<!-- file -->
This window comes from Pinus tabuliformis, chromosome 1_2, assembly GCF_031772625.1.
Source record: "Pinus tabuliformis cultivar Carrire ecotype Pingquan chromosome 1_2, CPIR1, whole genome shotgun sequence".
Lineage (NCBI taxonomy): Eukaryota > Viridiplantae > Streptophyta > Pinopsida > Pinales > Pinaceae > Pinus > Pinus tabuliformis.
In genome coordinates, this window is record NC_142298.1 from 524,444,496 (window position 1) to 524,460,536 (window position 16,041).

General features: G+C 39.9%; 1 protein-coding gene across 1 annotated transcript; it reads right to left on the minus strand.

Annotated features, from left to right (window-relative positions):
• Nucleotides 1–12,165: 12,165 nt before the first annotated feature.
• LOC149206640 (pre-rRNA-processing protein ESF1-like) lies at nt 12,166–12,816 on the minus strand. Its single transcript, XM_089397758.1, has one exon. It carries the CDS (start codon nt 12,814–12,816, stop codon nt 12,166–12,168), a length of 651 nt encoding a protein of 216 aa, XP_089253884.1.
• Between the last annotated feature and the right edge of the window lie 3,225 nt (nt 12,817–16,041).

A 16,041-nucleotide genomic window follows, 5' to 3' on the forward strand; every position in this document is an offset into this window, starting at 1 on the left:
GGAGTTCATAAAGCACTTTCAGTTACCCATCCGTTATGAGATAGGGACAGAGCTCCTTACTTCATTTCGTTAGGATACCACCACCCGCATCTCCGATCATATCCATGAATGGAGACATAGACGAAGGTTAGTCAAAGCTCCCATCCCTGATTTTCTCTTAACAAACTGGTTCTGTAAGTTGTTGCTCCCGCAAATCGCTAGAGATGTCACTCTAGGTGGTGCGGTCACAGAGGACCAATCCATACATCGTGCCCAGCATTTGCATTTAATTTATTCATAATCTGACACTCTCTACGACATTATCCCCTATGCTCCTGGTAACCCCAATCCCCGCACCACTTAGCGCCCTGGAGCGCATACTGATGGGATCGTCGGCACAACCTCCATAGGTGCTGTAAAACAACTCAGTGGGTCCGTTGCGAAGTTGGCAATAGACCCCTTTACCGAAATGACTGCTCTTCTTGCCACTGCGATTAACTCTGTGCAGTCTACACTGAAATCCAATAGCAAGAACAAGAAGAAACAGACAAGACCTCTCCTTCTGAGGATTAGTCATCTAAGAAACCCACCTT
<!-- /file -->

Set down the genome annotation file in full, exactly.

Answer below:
This window comes from Pinus tabuliformis, chromosome 1_2, assembly GCF_031772625.1.
Source record: "Pinus tabuliformis cultivar Carrire ecotype Pingquan chromosome 1_2, CPIR1, whole genome shotgun sequence".
Lineage (NCBI taxonomy): Eukaryota > Viridiplantae > Streptophyta > Pinopsida > Pinales > Pinaceae > Pinus > Pinus tabuliformis.
In genome coordinates, this window is record NC_142298.1 from 524,444,496 (window position 1) to 524,460,536 (window position 16,041).

General features: G+C 39.9%; 1 protein-coding gene across 1 annotated transcript; it reads right to left on the minus strand.

Annotated features, from left to right (window-relative positions):
• Nucleotides 1–12,165: 12,165 nt before the first annotated feature.
• LOC149206640 (pre-rRNA-processing protein ESF1-like) lies at nt 12,166–12,816 on the minus strand. Its single transcript, XM_089397758.1, has one exon. It carries the CDS (start codon nt 12,814–12,816, stop codon nt 12,166–12,168), a length of 651 nt encoding a protein of 216 aa, XP_089253884.1.
• Between the last annotated feature and the right edge of the window lie 3,225 nt (nt 12,817–16,041).

A 16,041-nucleotide genomic window follows, 5' to 3' on the forward strand; every position in this document is an offset into this window, starting at 1 on the left:
GGAGTTCATAAAGCACTTTCAGTTACCCATCCGTTATGAGATAGGGACAGAGCTCCTTACTTCATTTCGTTAGGATACCACCACCCGCATCTCCGATCATATCCATGAATGGAGACATAGACGAAGGTTAGTCAAAGCTCCCATCCCTGATTTTCTCTTAACAAACTGGTTCTGTAAGTTGTTGCTCCCGCAAATCGCTAGAGATGTCACTCTAGGTGGTGCGGTCACAGAGGACCAATCCATACATCGTGCCCAGCATTTGCATTTAATTTATTCATAATCTGACACTCTCTACGACATTATCCCCTATGCTCCTGGTAACCCCAATCCCCGCACCACTTAGCGCCCTGGAGCGCATACTGATGGGATCGTCGGCACAACCTCCATAGGTGCTGTAAAACAACTCAGTGGGTCCGTTGCGAAGTTGGCAATAGACCCCTTTACCGAAATGACTGCTCTTCTTGCCACTGCGATTAACTCTGTGCAGTCTACACTGAAATCCAATAGCAAGAACAAGAAGAAACAGACAAGACCTCTCCTTCTGAGGATTAGTCATCTAAGAAACCCACCTT